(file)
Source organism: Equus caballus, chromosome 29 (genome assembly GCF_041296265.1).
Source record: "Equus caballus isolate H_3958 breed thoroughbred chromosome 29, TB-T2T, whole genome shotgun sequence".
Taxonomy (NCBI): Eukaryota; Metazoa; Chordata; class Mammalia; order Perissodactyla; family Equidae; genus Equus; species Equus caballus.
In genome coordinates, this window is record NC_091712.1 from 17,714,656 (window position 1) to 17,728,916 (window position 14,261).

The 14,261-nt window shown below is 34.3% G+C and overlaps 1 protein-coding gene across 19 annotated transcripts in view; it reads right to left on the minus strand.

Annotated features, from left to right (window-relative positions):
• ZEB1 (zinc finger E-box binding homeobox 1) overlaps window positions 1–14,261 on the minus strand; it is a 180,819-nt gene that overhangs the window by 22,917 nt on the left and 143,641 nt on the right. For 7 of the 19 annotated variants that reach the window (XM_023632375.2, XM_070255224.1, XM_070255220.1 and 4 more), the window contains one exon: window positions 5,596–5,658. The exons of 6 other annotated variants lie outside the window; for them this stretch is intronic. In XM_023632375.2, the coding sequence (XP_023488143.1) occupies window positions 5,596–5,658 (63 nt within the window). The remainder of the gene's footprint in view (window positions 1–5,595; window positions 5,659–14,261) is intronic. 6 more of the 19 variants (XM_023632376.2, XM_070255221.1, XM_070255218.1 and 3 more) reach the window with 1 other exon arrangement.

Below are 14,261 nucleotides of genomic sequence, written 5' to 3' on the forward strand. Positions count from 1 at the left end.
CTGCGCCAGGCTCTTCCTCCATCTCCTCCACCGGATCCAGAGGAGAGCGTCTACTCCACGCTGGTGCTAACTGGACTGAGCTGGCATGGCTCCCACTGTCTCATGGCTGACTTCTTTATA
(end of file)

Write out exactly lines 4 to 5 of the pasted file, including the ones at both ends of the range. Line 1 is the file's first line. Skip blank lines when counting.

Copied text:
In genome coordinates, this window is record NC_091712.1 from 17,714,656 (window position 1) to 17,728,916 (window position 14,261).

The 14,261-nt window shown below is 34.3% G+C and overlaps 1 protein-coding gene across 19 annotated transcripts in view; it reads right to left on the minus strand.